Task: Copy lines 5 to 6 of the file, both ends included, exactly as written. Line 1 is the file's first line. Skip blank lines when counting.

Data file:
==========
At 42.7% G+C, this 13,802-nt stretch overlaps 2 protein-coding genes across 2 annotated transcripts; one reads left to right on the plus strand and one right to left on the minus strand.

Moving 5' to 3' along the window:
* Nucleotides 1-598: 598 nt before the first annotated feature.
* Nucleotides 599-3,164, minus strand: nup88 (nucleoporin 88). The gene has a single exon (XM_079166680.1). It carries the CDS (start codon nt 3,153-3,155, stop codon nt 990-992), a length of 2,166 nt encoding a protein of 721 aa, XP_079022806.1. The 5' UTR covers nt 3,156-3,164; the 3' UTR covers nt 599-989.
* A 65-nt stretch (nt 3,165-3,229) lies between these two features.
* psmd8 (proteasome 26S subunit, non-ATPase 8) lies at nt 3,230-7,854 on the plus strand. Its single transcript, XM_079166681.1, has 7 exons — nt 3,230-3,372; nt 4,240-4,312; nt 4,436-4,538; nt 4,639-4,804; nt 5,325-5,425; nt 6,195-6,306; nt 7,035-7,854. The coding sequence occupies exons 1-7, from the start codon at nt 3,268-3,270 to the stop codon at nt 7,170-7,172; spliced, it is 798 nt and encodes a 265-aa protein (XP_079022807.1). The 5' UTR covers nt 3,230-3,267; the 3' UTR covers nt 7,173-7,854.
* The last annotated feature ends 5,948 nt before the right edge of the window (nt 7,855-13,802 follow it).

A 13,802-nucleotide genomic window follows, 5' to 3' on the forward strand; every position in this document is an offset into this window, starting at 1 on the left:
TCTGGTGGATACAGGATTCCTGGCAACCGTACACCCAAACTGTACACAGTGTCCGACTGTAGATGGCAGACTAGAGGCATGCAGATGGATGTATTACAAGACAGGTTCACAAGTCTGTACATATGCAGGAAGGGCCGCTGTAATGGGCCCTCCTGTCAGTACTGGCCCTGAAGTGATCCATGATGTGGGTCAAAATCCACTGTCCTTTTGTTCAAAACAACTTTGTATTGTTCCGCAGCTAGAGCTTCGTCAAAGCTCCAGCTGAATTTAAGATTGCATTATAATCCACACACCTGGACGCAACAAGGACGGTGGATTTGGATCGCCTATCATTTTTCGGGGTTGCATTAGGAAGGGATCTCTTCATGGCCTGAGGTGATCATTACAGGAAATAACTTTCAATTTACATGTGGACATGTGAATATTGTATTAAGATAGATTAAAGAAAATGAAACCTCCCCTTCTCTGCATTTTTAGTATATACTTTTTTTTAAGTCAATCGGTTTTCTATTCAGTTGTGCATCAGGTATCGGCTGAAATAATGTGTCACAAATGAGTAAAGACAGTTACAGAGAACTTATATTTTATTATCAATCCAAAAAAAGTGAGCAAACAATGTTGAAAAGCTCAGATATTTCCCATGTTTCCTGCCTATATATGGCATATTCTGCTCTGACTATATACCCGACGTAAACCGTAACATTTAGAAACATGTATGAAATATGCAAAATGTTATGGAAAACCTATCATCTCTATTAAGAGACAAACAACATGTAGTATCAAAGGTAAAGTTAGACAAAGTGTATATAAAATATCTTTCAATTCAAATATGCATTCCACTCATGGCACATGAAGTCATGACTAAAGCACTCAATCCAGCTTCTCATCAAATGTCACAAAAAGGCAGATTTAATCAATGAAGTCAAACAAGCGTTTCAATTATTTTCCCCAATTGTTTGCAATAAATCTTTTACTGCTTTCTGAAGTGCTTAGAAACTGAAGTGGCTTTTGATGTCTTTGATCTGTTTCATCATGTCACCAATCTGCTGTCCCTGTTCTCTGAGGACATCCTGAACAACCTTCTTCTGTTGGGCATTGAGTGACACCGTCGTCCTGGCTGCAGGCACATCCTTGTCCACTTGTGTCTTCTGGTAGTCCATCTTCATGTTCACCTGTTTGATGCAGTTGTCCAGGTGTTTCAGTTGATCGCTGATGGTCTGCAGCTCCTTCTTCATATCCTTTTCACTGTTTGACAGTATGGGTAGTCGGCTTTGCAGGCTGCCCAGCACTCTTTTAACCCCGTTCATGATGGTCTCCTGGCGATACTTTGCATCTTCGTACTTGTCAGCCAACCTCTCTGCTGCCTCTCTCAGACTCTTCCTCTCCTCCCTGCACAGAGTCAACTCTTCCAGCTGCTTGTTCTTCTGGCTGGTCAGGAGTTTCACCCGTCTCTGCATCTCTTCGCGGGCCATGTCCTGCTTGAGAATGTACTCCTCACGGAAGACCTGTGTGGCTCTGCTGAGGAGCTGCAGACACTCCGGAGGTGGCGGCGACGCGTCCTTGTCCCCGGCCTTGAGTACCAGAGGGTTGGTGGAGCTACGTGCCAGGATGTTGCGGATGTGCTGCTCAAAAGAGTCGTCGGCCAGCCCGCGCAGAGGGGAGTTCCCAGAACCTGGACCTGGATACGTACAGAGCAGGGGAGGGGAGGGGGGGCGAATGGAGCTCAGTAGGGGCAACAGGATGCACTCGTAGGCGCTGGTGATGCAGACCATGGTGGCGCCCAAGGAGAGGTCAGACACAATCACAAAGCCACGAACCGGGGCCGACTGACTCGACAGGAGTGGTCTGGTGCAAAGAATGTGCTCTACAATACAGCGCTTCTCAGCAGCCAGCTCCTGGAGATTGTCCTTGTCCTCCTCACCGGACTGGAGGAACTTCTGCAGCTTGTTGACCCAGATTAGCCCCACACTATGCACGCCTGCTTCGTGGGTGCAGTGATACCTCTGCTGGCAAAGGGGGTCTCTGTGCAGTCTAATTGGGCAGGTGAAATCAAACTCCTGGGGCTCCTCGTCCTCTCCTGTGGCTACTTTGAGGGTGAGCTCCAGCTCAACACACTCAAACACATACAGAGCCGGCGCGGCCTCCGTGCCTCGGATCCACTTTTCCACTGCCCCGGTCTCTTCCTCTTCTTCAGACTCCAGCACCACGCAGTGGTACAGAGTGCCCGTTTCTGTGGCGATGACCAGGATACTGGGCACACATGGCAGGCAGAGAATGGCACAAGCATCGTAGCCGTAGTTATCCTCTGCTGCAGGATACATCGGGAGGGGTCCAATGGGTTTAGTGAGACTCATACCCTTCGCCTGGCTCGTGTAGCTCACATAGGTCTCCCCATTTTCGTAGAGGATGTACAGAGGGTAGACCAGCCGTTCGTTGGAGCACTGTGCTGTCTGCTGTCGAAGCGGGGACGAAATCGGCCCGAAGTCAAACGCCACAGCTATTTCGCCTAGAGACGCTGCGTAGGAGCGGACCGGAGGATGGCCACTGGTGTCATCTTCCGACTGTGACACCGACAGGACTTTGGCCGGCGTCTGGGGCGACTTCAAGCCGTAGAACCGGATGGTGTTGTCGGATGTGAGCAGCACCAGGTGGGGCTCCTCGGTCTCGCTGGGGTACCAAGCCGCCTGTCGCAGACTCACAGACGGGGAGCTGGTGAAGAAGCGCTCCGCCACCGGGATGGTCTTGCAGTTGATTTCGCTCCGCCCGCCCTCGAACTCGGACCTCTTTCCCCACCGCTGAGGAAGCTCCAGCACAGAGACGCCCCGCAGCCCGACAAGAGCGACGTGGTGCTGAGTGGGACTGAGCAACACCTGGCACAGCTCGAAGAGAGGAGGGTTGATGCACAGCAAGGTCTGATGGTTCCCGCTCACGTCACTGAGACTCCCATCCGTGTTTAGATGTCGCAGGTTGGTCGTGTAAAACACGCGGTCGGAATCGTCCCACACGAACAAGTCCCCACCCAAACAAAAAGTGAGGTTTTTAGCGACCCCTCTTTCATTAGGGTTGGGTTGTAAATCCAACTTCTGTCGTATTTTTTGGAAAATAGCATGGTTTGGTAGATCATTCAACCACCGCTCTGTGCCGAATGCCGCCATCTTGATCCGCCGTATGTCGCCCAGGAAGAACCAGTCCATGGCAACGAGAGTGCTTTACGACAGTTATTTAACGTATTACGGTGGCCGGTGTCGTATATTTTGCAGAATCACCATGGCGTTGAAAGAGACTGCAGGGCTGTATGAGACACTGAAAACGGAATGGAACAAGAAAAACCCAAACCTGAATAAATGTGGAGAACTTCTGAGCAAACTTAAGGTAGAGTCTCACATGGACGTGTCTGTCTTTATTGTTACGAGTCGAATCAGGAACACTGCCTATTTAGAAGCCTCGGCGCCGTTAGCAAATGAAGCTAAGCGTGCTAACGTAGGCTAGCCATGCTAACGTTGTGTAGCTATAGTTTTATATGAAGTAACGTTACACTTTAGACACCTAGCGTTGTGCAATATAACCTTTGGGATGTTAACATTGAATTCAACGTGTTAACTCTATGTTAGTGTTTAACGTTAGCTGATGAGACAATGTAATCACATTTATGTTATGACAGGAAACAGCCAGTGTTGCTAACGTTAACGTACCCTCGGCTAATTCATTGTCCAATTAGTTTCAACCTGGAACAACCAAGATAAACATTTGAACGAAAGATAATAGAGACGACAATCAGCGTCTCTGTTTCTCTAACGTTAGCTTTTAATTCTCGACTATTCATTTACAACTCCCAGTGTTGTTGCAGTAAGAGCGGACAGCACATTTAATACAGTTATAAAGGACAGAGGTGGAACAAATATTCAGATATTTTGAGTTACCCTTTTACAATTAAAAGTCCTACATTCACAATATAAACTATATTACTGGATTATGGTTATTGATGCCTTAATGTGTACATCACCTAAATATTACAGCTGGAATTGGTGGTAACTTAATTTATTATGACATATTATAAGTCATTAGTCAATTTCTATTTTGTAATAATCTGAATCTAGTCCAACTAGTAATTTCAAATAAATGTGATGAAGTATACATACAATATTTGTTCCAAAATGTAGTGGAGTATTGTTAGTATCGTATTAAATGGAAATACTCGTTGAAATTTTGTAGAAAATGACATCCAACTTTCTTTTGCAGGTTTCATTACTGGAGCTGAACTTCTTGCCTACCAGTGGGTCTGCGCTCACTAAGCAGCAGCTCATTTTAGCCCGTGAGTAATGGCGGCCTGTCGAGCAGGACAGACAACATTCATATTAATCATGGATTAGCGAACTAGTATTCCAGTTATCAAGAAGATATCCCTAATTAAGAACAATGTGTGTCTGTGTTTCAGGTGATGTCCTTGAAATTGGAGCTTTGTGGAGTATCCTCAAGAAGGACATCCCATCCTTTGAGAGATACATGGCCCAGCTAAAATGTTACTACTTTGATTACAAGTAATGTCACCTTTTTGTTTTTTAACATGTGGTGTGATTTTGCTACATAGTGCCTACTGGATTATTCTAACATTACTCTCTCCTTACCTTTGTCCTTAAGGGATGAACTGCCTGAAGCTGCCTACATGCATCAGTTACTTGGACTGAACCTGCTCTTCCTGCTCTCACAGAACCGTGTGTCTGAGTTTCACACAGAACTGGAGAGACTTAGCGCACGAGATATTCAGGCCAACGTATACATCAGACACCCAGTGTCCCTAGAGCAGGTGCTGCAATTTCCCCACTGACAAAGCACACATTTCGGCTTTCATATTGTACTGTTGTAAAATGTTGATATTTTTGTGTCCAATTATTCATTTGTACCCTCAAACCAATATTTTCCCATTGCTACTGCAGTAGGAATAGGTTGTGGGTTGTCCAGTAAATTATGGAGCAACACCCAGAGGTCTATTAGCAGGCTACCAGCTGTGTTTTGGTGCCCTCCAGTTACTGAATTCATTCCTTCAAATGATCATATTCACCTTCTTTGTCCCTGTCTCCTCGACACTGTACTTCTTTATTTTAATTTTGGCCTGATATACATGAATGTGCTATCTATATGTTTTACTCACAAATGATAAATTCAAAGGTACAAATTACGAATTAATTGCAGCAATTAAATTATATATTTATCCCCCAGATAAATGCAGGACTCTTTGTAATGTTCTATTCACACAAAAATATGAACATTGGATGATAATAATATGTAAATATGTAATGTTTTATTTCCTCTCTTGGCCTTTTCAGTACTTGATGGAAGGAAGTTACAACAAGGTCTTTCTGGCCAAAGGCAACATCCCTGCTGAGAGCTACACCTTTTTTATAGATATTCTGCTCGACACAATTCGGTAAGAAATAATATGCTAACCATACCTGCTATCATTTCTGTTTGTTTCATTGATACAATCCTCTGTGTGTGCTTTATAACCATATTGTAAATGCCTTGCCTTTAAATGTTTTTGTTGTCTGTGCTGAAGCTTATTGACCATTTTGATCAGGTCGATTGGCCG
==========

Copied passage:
* A 65-nt stretch (nt 3,165-3,229) lies between these two features.
* psmd8 (proteasome 26S subunit, non-ATPase 8) lies at nt 3,230-7,854 on the plus strand. Its single transcript, XM_079166681.1, has 7 exons — nt 3,230-3,372; nt 4,240-4,312; nt 4,436-4,538; nt 4,639-4,804; nt 5,325-5,425; nt 6,195-6,306; nt 7,035-7,854. The coding sequence occupies exons 1-7, from the start codon at nt 3,268-3,270 to the stop codon at nt 7,170-7,172; spliced, it is 798 nt and encodes a 265-aa protein (XP_079022807.1). The 5' UTR covers nt 3,230-3,267; the 3' UTR covers nt 7,173-7,854.